In modern-day Cinderella adaptation Year of the Fish, award-winning filmmaker David Kaplan transposes the fairytale's archetypical characters to a vibrant urban setting: a massage parlor in New York's Chinatown specializing in 'happy endings'.
An optimistic young girl travels alone to New York City where she hopes to earn money to send home to her ailing father. Expecting work in a beauty salon, the girl is instead delivered into the hands of her father s distant cousin, an embittered woman who runs a seedy massage parlor. The girl surrenders her passport as collateral for her 'debt' and is informed of her duties. When she refuses to do the requisite sex work, the girl accepts her fate as the operation s browbeaten servant, her only solace a magical goldfish given to her by a sidewalk fortuneteller.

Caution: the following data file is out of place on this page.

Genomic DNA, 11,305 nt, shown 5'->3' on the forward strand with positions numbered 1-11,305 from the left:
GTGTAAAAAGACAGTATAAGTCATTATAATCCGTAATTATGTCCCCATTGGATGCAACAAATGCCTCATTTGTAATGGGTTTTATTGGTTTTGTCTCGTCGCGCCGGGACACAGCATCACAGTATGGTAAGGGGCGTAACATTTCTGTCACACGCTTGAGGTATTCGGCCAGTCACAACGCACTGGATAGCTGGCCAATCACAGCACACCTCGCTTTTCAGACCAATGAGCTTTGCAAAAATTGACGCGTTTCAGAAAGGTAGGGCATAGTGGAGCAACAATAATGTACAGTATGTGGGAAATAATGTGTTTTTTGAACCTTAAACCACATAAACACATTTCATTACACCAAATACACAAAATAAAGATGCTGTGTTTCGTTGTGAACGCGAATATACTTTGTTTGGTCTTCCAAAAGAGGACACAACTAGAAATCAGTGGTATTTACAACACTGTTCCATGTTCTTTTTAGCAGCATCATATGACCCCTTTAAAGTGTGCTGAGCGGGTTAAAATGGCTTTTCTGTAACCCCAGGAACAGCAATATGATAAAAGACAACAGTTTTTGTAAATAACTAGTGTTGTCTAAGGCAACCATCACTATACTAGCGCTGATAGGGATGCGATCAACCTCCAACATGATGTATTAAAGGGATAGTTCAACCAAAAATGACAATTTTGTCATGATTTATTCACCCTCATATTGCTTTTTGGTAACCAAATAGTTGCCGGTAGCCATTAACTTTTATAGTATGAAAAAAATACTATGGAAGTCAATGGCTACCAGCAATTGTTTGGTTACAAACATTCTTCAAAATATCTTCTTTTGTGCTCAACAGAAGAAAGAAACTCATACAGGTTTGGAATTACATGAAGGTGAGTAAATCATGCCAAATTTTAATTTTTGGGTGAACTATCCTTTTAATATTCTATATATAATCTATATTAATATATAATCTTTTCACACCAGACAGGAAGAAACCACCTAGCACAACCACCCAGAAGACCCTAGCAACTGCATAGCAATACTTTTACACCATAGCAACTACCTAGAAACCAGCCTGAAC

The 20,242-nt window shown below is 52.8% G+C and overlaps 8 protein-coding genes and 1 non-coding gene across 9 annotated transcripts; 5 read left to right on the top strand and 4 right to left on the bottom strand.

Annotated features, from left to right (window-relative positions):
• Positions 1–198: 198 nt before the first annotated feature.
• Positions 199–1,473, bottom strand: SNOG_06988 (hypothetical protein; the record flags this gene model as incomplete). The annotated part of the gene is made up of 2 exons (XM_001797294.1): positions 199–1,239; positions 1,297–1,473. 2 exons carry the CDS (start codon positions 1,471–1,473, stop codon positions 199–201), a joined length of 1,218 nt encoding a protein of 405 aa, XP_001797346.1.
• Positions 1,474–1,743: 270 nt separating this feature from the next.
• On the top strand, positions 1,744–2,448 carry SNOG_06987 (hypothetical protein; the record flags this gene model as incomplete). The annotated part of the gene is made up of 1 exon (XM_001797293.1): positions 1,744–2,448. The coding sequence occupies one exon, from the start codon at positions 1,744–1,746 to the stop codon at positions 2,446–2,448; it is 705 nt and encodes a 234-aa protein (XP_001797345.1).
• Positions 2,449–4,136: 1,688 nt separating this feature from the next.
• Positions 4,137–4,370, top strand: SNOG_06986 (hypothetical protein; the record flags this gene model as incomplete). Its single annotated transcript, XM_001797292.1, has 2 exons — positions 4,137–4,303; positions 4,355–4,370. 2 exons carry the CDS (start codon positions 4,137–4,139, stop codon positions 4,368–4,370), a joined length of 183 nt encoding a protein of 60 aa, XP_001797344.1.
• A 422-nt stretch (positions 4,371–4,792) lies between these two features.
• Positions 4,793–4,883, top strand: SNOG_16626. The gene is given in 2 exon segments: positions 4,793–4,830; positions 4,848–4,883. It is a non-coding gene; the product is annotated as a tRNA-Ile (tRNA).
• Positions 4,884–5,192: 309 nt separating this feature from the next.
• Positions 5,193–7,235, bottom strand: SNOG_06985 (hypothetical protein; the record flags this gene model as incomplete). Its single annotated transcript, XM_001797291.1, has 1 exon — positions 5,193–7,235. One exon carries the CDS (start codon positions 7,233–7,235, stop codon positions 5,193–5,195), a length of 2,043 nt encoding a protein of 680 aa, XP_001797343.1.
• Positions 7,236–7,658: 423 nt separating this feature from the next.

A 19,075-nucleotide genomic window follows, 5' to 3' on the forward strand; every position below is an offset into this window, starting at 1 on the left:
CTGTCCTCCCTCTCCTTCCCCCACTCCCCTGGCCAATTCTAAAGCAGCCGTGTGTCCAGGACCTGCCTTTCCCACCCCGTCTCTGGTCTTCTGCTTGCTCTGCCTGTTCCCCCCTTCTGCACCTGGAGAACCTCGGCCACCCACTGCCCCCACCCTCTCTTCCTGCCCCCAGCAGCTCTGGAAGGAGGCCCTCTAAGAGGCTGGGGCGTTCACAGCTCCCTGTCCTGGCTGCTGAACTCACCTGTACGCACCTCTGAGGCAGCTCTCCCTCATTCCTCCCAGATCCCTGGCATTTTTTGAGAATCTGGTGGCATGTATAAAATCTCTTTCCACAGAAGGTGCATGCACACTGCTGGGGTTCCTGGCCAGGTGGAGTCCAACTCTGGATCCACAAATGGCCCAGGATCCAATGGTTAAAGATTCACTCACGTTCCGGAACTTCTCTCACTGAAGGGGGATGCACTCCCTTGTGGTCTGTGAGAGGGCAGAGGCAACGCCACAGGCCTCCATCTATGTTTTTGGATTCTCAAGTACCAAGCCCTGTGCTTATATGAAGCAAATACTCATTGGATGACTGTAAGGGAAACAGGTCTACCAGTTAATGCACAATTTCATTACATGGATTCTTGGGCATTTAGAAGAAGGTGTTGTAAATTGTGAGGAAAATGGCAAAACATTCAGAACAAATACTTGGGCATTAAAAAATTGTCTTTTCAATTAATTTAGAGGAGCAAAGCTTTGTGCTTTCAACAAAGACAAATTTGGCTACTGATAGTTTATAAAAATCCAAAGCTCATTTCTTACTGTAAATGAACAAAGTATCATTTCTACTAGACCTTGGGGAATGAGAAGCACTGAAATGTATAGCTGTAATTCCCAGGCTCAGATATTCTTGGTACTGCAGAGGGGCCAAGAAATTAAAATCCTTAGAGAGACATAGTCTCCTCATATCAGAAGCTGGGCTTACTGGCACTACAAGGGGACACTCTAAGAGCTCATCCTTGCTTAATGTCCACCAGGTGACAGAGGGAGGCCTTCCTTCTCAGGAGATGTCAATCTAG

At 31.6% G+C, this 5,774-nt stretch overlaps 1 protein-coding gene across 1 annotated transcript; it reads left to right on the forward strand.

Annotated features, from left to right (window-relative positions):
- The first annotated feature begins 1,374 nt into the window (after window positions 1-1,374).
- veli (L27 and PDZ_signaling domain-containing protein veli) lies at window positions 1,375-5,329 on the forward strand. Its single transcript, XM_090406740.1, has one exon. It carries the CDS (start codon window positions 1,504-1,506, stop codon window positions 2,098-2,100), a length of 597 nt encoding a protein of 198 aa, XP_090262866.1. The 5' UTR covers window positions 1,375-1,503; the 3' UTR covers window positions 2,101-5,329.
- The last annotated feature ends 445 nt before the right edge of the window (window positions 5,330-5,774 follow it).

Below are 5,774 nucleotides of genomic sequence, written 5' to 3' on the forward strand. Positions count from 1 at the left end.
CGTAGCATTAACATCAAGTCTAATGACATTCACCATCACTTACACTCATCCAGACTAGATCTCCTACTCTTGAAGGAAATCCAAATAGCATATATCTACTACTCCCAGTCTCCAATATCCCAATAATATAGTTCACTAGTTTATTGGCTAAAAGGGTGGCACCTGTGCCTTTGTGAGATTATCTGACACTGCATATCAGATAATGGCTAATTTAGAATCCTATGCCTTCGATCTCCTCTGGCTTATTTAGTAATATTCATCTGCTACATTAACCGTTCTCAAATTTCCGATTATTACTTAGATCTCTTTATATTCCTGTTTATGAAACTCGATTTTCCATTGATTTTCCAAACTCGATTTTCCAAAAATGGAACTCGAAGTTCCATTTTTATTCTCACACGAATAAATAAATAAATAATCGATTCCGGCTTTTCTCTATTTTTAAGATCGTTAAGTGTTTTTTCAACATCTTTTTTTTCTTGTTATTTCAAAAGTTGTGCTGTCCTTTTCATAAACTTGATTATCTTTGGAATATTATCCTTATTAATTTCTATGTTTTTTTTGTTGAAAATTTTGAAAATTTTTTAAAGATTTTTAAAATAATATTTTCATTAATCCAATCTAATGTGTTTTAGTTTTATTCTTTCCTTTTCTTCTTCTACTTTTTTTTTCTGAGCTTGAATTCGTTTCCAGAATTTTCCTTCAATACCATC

Once the shooting and live-action editing were completed, the animation began. Following in the footsteps of Richard Linklater's Waking Life and Scanner Darkly, the production was shot and edited on miniDV and then rotoscoped in post production to create a high-definition animated feature film. Kaplan's film, however, has a very different aesthetic than his precursors, less like the flat colors and clean lines of a graphic novel and more like a living, breathing painting brought to life. Some shots resemble watercolors; others look like oil paintings. The colors move and dance and spill into each other.